Wednesday, September 23, 2009

Wednesday Night

Well, just a brief moment to check in here in cyberspace. I am pretty tired tonight. It has been a really full month so far. Right before Desiree's visit we had been in Oregon, then there was the workshop then right following Desiree's visit, Mom and Dad came into town, in the middle of their visit I went to Corpus Christi and then the week started and Mom and Dad extended their stay and so they left today. I added in subbing for Gioconda this week on top of my normal classes and on Friday I leave first thing in the morning to go to Oklahoma to teach. Wow.

So anyway, tonight I am just trying to decompress a bit after class and my Teacher Mentor Group before I go to bed. I had planned to teach a piece tonight about themes and UPA's but we got into discussion of sequencing and what does it really mean when something is a Level One pose. This came up because I was telling the group how in Light on Yoga Mr. Iyengar says that there are 13 poses that need to be mastered by beginners:

1. tadasana
2. vrksasana
3. utkatasana
4. trikonasana
5. parsvakonasana
6. parivritta trikonasana
7. parivritta parsvakonasana
8. Virabhadasana 1
9. Virachadrasana 2
10. Virabhdrasana 3
11. ardha chandrasana
12. parsvottanasana
13. prasarita paddottanasana

Now both the group this weekend and this evening both looked at that list and exclaimed, "But those are hard poses! I mean, how does parivritta trikonasana work as a beginning level pose?" (I thought it was fascinating how both groups said this very same thing.)

So we spent some time going over a possible sequence (as well as talking about variations on the theme of other possible sequences) of how you might introduce that pose to beginners.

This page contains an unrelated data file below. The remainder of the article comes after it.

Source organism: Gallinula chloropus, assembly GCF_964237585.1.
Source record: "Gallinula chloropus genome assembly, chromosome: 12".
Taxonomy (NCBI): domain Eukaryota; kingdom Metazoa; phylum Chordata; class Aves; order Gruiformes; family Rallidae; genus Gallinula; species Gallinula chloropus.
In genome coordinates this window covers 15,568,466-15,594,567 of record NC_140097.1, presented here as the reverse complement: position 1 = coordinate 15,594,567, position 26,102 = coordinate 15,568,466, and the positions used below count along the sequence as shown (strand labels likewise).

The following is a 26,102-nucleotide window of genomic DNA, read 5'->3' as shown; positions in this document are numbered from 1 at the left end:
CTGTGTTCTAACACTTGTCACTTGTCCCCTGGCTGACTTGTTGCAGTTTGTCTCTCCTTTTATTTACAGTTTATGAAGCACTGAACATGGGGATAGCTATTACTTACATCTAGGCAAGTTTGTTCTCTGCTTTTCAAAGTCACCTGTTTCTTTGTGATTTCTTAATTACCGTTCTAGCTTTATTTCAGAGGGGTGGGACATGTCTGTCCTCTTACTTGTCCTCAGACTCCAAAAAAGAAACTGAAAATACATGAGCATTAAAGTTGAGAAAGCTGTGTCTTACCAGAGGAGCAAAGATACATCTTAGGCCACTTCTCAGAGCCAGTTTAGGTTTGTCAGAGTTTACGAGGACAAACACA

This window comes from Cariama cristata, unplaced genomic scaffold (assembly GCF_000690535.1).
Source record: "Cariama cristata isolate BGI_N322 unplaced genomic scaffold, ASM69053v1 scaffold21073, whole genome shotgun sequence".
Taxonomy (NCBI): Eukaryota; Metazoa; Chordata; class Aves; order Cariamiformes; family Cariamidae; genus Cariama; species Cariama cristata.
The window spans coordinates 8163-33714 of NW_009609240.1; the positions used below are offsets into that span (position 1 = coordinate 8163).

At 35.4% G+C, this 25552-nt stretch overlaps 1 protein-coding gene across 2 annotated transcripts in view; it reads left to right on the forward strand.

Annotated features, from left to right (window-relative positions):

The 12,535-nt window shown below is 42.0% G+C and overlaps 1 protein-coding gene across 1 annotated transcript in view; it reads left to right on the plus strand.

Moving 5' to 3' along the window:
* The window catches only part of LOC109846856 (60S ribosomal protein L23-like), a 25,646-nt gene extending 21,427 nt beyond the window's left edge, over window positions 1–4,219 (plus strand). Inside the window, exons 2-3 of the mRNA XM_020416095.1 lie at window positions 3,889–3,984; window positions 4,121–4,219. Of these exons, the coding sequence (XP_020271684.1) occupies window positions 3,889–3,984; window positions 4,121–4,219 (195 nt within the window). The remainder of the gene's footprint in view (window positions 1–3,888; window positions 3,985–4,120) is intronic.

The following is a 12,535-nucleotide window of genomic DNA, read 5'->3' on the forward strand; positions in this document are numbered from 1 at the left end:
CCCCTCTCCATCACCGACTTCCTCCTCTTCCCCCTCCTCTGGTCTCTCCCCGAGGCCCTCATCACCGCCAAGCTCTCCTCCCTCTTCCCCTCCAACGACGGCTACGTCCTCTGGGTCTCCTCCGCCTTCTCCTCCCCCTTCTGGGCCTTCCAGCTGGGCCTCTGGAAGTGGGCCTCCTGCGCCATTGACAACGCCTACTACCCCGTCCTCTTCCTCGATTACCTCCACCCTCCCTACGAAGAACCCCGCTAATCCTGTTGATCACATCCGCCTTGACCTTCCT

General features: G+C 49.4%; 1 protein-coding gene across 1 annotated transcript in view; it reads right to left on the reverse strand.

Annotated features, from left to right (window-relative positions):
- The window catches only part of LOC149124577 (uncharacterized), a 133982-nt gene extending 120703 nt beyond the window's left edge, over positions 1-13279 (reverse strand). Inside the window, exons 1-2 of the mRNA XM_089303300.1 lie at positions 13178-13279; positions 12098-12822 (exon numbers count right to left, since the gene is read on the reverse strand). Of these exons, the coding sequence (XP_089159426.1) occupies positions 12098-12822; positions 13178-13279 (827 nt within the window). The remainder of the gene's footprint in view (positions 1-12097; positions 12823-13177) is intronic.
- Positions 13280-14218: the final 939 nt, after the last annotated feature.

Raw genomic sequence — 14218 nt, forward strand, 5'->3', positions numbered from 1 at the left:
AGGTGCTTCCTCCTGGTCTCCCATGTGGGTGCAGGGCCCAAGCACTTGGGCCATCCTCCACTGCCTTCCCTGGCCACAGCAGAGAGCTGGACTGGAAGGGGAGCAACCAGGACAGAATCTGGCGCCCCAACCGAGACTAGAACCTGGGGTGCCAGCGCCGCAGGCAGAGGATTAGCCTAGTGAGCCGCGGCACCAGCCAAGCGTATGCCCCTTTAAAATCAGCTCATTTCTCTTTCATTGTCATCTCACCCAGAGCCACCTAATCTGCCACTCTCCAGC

So the real moral of the story is that that is not a list of "beginning-level poses" as much as it is a list of "peak poses" for Beginners. In some ways, it might be really helpful to look at the Level One Syllabus of Anusara Yoga in the same way. Not as a list of easy poses or poses that new people should be able to do right away but as those poses that Level One students are working on, growing into and learning how to approach safely and intelligently. We can see them as those poses that Level One students need to be able to do gain entrace to the Level 2 syllabus where a whole new set of postures become the peak poses. And so on.

So that was where the class went tongiht and our UPA/Theme building discussion will have to be tabled until next week. Time now, for bed.


NeoMystic said...

Ooh, I've been thinking about sequencing so much lately! I can totally see the validity of this list of poses for beginners. It is exactly the list of poses I've endeavored to teach beginners for years. Yes, revolved triangle is difficult, but what better way to learn how to stabilize while standing and safely twist and extend? It demands a solid foundation in the feet as well. Plus there's almost no way to open your chest and shoulders if your foundation and core aren't set and open. At least that is the case with *my* body.

Christina Sell said...

Cool, huh?